I wanted to utilise the IndieWeb to take ownership of my data and to make may site more connected. This post talks about how I’ve managed to do that.
This website has been Webmention enabled for quite some time, but having a 4-day weekend here in the UK this weekend, I decided to spend some time hacking on this site to add more IndieWeb functionality.
IndieWeb! You never heard of it? Basically it’s a way of using your own website as your entire gateway to the Internet. The essence of the whole thing is to post once, then choose where it’s shared from there.
If you want to learn more about why you think about should implementing the IndieWeb (IW) into your site, take a look at their documentation.
There are many reasons why you should use the IndieWeb, from controlling your experience on the web (instead of corporate algorithms), to deciding where and when to post your content and where it goes.The IndieWeb
I’ve talked about why you should own your own domain, but using the services that the IW offers, you can take that to the next level. That’s what I’ve now done with this site.
h-card is basically a very small profile about yourself with some links. It tells the IW what information about you should be considered a single source of truth.
h-card can be as detailed, or a high-level as you like. There are a tonne of elements you can use in your
h-card, but you can use as few or as many as you want. My
h-card can be found on the homepage of this site:
Brian Wisti wrote a brilliant post on how he setup his own h-card. It breaks the whole process down to a really simple form, it’s well worth a read if you’re thinking about addinfg your own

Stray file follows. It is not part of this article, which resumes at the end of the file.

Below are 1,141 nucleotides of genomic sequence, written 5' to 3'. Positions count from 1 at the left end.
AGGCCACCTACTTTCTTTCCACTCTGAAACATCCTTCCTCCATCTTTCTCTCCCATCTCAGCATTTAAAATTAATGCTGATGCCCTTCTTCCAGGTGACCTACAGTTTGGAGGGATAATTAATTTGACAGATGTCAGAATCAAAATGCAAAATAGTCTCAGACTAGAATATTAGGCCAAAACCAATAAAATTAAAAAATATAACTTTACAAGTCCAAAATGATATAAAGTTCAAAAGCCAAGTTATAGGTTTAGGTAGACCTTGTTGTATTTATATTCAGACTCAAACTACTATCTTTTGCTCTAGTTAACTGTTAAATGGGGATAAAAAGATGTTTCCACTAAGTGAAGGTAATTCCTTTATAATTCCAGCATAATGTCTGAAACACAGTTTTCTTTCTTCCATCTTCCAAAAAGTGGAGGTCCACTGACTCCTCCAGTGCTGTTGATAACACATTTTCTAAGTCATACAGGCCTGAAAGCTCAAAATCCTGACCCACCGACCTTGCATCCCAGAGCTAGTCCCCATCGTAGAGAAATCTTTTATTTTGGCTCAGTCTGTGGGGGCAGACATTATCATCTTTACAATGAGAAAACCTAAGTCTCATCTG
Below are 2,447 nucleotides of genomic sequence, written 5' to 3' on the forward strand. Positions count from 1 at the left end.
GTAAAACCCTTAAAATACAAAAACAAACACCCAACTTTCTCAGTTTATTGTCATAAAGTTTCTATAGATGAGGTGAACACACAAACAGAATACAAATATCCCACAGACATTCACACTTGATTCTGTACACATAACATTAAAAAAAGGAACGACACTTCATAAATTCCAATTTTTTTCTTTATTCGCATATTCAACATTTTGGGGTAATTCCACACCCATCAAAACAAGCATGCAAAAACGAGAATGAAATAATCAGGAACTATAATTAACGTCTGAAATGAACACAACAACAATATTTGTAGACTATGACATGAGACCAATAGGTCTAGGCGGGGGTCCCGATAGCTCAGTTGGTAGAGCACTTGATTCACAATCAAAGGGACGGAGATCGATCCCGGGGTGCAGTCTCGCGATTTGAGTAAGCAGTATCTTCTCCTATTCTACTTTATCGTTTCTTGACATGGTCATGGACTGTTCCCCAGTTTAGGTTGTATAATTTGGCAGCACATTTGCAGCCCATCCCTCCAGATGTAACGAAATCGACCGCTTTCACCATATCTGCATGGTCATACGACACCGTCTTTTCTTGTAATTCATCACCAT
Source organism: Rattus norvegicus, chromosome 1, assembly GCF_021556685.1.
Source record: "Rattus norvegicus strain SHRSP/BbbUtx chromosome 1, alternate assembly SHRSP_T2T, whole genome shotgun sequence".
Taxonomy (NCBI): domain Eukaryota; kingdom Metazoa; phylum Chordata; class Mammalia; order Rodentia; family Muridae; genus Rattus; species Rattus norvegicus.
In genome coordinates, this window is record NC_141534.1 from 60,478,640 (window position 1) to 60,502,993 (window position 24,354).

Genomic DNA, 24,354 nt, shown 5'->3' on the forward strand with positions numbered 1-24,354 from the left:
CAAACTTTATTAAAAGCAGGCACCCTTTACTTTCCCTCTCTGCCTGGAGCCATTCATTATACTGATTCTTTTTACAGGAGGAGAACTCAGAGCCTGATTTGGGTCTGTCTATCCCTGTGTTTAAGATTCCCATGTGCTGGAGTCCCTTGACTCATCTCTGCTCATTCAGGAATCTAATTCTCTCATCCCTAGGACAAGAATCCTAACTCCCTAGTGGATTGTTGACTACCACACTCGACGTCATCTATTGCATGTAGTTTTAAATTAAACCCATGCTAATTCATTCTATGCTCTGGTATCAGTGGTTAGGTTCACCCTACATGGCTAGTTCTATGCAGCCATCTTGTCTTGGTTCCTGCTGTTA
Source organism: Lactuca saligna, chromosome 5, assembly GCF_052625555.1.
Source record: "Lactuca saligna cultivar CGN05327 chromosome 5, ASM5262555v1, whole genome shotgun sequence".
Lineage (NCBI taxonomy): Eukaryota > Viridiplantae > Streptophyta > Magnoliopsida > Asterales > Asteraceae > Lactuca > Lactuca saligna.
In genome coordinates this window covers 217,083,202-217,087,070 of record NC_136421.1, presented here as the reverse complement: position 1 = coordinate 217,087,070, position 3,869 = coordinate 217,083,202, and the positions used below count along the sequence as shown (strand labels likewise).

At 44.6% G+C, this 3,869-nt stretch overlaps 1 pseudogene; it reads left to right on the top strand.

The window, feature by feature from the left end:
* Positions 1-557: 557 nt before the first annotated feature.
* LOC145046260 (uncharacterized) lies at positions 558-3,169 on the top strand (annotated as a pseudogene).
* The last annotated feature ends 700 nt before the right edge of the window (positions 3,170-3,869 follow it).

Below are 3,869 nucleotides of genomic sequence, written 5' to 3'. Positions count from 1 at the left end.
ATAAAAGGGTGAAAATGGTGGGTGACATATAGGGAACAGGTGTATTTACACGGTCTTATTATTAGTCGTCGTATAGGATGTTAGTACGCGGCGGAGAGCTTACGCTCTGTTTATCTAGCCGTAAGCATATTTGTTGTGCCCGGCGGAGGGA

Once you have finished your
h-card, you can use this page to validate it is working correctly. The result should look something like this:
h-card configured and working means that other people and sites on the IW know how to get hold of me and where my social profiles are located.
Webmentions are basically comments that traverse the IndieWeb. So if I write a new post on here, then share it on my Mastodon profile and people comment on that post, they will show up here as Webmentions.
What’s even cooler still, is if someone else writes a post on their blog and links to one of my posts, I will get a Webmention for that too. Pretty cool, huh?
I had to do some playing around with my CSS stylesheet to get Webmentions looking right on my site. They show up as WordPress comments, and I have them disabled, so never needed to format them in my theme. I’m still not completely happy, but they look good enough for now. I’ll tweak the CSS when I get more time.
IndieAuth is really cool. Basically, it allows you to login to any IW compatible site with your own website.
So if I wanted to login to the IndieWeb wiki, I could sign up for an account on their servers, or I could just authenticate using the IndieAuth configuration on this site.
How do I implement the IndieWeb?
If you’re running WordPress, like me, then it’s really easy. Just install the IndieWeb plugin, which will allow you to then install other plugins, like IndieAuth and Webmention.
In order to get IndieAuth to work, I had to add the following to my
# Enable IndieAuth SetEnvIf Authorization "(.*)" HTTP_AUTHORIZATION=$1
To setup a
h-card, I’d strong recommend you read through Brian Wisti’s guide on how he did it. If you’re familiar with some basic HTML and CSS, you should be fine.
You may also need to tweak some of the code for your website to get it working right, but it’s all pretty straightforward.
With a couple of hours spare, I’ve been able to make my website part of the IndieWeb, and I’m really happy with the result. I’m now finding my website to be much more connected and engaging. There’s still more I can do, but this is a good start, I think.
If you’ve never heard of the IW and want to get started too, the IndieWeb wiki has a tonne of useful information to get you going. It can be a little daunting at first, but if you take it slow, it all starts to fall into place and make sense.
I for one am really happy I took the time to do this.